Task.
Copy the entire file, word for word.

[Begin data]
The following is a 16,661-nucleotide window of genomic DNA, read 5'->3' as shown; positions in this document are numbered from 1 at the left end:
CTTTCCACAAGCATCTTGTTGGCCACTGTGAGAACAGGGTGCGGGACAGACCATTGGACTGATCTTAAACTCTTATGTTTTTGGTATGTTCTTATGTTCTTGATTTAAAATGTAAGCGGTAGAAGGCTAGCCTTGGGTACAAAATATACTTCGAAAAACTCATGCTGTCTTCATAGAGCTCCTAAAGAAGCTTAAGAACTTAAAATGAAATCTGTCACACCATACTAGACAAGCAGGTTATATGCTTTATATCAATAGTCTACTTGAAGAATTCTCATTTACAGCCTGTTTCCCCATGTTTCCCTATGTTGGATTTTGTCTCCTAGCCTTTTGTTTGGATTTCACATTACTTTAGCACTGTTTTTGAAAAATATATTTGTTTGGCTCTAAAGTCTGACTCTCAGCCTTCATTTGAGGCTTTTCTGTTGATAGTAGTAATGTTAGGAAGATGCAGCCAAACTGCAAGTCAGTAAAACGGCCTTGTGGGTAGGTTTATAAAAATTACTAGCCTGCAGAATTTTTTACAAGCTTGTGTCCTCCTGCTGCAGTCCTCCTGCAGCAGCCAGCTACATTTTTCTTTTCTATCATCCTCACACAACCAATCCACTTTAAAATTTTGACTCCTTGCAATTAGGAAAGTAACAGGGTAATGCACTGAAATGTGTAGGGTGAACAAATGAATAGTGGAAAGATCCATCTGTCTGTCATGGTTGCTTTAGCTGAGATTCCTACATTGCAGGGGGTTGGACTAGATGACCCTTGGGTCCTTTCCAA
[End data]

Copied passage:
The following is a 16,661-nucleotide window of genomic DNA, read 5'->3' as shown; positions in this document are numbered from 1 at the left end:
CTTTCCACAAGCATCTTGTTGGCCACTGTGAGAACAGGGTGCGGGACAGACCATTGGACTGATCTTAAACTCTTATGTTTTTGGTATGTTCTTATGTTCTTGATTTAAAATGTAAGCGGTAGAAGGCTAGCCTTGGGTACAAAATATACTTCGAAAAACTCATGCTGTCTTCATAGAGCTCCTAAAGAAGCTTAAGAACTTAAAATGAAATCTGTCACACCATACTAGACAAGCAGGTTATATGCTTTATATCAATAGTCTACTTGAAGAATTCTCATTTACAGCCTGTTTCCCCATGTTTCCCTATGTTGGATTTTGTCTCCTAGCCTTTTGTTTGGATTTCACATTACTTTAGCACTGTTTTTGAAAAATATATTTGTTTGGCTCTAAAGTCTGACTCTCAGCCTTCATTTGAGGCTTTTCTGTTGATAGTAGTAATGTTAGGAAGATGCAGCCAAACTGCAAGTCAGTAAAACGGCCTTGTGGGTAGGTTTATAAAAATTACTAGCCTGCAGAATTTTTTACAAGCTTGTGTCCTCCTGCTGCAGTCCTCCTGCAGCAGCCAGCTACATTTTTCTTTTCTATCATCCTCACACAACCAATCCACTTTAAAATTTTGACTCCTTGCAATTAGGAAAGTAACAGGGTAATGCACTGAAATGTGTAGGGTGAACAAATGAATAGTGGAAAGATCCATCTGTCTGTCATGGTTGCTTTAGCTGAGATTCCTACATTGCAGGGGGTTGGACTAGATGACCCTTGGGTCCTTTCCAA